Skip to content
September 9, 2007 / vivator

On the assurance of salvation

Do you want to have assurance of salvation?” is one question commonly asked by non Catholic Christians.  Some Catholics left the Church because they want this “assurance of salvation”.   Not all Protestants and “Bible only” Christians teach assurance of salvation – some do believe we can lose our salvation.

What is the Catholic Church’s teaching on assurance of salvation?  This question is related to predestination.  Catholics believe in the existence of the Elect, whom God predestines to enter heaven (until now the Catholic Church does not declare dogmatically whether the Election is conditional or unconditional).   The Elect obviously have assurance of salvation – otherwise we don’t call them the Elect.  The question is: do we know who they are? Catholics believe that unless God reveals their state to us, we cannot know them.  Examples from the Scripture are the criminal on the other cross to whom Jesus said that he would be with Him in paradise (Luke 23:43) and the seventy (or seventy-two) disciples to whom Christ said their names are written in heaven (Luke 10:20).  In Romans 16:3-16 Paul greeted a number of persons and only Rufus (Romans 16:13) he singled out as God’s Elect.  This does not mean the rest will not go to heaven but Paul was given the revelation of only Rufus’ Election.  In John 14:2-3 Christ told His disciples (excluding Judas who already left in John 13:30) that He will prepare a place for them.  Paul himself at one time, when he wrote 1 Corinthians, indicated that he did not know he belongs to the Elect.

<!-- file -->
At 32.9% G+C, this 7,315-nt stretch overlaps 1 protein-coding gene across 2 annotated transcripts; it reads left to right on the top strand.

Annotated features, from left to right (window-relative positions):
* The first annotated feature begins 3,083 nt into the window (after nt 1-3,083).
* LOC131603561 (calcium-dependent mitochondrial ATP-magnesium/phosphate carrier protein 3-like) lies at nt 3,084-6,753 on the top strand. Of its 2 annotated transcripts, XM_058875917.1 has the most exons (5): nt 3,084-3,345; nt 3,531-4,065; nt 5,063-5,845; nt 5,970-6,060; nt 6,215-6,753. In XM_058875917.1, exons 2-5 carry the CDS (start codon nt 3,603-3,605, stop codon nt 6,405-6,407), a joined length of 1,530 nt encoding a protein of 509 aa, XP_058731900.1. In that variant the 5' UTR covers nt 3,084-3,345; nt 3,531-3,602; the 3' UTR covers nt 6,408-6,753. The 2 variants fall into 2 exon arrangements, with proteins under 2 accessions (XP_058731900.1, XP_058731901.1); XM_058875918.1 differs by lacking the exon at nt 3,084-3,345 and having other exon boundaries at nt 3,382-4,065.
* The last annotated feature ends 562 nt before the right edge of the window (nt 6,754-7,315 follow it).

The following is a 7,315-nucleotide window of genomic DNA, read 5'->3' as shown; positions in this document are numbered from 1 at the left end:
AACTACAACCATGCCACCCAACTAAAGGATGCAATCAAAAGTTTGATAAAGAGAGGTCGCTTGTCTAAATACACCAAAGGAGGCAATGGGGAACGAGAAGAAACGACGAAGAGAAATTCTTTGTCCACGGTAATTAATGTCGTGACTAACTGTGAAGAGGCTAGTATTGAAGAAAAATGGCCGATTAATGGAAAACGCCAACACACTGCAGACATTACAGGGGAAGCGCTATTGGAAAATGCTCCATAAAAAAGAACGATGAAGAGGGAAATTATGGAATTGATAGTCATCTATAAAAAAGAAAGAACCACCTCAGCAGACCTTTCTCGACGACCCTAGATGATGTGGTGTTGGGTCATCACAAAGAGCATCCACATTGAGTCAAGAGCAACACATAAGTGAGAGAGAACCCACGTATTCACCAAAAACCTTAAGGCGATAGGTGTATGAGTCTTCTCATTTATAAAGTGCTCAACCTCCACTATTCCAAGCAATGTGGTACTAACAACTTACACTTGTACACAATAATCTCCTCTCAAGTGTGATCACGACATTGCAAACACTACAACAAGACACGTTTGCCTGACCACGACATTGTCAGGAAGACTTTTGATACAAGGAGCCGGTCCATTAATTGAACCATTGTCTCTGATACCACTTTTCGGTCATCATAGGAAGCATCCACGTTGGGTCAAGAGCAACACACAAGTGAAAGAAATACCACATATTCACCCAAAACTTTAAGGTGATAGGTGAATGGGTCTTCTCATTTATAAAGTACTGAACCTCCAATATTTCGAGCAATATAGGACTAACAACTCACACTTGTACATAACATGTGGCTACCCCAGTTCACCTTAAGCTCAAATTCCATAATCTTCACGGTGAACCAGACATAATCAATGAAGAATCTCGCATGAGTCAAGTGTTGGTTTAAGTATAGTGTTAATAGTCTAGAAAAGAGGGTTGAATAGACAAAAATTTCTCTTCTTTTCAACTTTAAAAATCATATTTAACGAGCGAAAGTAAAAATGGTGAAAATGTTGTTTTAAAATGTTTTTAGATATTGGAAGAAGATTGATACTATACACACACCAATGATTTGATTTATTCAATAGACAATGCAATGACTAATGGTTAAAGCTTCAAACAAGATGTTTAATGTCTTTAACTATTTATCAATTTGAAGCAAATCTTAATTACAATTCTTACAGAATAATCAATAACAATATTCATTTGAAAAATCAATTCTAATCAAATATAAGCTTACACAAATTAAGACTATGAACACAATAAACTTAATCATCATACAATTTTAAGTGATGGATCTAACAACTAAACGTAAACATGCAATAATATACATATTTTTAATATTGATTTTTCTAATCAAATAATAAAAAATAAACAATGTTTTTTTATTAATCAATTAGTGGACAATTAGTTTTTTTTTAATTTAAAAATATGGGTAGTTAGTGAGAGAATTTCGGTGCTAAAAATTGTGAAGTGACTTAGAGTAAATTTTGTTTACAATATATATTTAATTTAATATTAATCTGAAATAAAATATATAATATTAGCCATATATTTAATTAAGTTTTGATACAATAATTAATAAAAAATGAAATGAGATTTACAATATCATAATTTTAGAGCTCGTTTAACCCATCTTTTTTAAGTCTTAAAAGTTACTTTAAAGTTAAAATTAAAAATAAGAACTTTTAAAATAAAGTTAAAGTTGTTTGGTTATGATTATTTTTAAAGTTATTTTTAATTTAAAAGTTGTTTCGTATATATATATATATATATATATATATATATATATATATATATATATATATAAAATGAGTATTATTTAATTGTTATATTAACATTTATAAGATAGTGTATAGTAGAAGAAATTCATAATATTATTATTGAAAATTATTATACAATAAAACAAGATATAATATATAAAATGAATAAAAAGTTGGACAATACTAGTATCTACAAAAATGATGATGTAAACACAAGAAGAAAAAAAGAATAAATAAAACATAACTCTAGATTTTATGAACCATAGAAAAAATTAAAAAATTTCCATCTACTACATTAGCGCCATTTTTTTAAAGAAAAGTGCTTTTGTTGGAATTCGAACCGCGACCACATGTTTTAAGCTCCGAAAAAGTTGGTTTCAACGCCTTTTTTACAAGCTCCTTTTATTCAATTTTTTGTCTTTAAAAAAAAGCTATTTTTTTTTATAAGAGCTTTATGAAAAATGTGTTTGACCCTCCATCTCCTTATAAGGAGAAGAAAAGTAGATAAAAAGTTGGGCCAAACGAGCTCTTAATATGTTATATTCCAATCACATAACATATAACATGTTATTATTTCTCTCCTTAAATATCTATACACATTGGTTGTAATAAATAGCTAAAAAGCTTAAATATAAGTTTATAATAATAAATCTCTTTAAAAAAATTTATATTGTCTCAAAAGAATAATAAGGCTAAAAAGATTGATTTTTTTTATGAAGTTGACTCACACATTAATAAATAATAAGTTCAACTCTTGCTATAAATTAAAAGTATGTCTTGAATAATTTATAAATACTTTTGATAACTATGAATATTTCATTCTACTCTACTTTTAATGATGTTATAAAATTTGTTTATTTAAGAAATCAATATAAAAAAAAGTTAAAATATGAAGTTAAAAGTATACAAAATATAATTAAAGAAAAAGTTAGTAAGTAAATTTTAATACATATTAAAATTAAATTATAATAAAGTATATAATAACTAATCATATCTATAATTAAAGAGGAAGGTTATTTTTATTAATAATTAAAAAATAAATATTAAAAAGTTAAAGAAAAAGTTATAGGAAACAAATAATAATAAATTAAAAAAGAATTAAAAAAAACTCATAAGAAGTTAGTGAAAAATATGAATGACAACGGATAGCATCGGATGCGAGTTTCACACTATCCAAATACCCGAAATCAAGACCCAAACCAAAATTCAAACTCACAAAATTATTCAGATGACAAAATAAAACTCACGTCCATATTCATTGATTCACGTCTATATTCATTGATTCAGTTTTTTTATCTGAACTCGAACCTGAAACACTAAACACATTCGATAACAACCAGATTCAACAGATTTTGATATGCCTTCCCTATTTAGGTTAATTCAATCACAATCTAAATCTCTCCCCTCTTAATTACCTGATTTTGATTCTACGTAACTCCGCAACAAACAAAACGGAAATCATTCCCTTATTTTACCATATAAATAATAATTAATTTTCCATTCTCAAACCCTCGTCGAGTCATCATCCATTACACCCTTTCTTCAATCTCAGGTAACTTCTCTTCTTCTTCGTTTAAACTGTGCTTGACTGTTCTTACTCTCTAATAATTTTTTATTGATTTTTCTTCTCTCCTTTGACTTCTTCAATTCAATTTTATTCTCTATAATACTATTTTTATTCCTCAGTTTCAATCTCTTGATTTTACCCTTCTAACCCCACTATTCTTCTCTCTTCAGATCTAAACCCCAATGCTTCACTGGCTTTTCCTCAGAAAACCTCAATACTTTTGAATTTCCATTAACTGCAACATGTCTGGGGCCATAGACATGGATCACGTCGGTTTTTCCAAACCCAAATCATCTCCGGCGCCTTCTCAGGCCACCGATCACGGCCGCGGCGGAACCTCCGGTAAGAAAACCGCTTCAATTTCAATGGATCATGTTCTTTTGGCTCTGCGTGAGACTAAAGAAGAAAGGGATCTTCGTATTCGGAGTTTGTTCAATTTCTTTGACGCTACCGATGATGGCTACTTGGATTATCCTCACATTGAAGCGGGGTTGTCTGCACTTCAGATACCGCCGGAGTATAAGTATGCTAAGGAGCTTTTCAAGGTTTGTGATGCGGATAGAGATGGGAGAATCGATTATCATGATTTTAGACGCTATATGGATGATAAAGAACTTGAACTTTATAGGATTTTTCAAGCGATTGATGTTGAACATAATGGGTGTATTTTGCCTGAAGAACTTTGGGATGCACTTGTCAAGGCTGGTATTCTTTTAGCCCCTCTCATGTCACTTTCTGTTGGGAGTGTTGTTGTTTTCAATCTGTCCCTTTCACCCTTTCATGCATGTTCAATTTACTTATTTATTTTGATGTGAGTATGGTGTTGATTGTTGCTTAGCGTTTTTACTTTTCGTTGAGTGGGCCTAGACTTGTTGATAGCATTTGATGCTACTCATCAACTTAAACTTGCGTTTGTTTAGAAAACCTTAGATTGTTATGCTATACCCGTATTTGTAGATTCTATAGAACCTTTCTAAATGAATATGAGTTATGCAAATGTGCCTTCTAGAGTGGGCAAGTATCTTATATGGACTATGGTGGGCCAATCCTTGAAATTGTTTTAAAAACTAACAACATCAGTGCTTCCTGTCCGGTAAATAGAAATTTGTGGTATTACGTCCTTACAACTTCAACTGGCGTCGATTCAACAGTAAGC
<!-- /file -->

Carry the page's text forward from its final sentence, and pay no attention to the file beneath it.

Every athlete exercises self control in all things.  They do it to receive a perishable wreath, but we an imperishable.  Well, I do not run aimlessly, I do not box as one beating the air; but I pommel my body and subdue it, lest after preaching to others I myself should be disqualified.

1 Corinthians 9:25-27 (RSV)

The Greek word translated (in RSV) as disqualified is adokimos, which means something declared unworthy after being tested.  It is used in the same sense in Hebrews 6:8 to describe land that produces thorns and thistles after receiving rain and producing crop.  We cannot know the Elect because they are the ones who persevere or endure to the end (cf. Matthew 24:13).  Only God who knows who will manage to do so.  This is the reason why the Catholic Church rejects the belief that when a person becomes Christian he/she knows for sure, without God’s revelation, that he/she will persevere to the end and will be saved.

If any one saith, that a man, who is born again and justified, is bound of faith to believe that he is assuredly in the number of the predestinate; let him be anathema.

Council of Trent, Canon XV of the Decree on Justification

If any one saith, that he will for certain, of an absolute and infallible certainty, have that great gift of perseverance unto the end, unless he have learned this by special revelation; let him be anathema.

Council of Trent, Canon XVI of the Decree on Justification

Since without God’s revelation we cannot identify the Elect, Catholic believe that our salvation is conditional, i.e. we will be saved provided we persevere to the end (cf. Catechism of the Catholic Church 837 and 1821).  Why some who belong to the Church are not saved should not surprise us.  In His parable of the weeds (Matthew 13:24-30) Christ already predicted that sons of the evil are also part of the kingdom of heaven and they would not be separated until the judgment day.  Those who claim that all members of their church have assurance of salvation, or, in other words there are no “weeds” in the church, should wonder how to apply this parable of the weeds to their church.

Leave a Reply

Fill in your details below or click an icon to log in: Logo

You are commenting using your account. Log Out /  Change )

Google photo

You are commenting using your Google account. Log Out /  Change )

Twitter picture

You are commenting using your Twitter account. Log Out /  Change )

Facebook photo

You are commenting using your Facebook account. Log Out /  Change )

Connecting to %s

This site uses Akismet to reduce spam. Learn how your comment data is processed.

%d bloggers like this: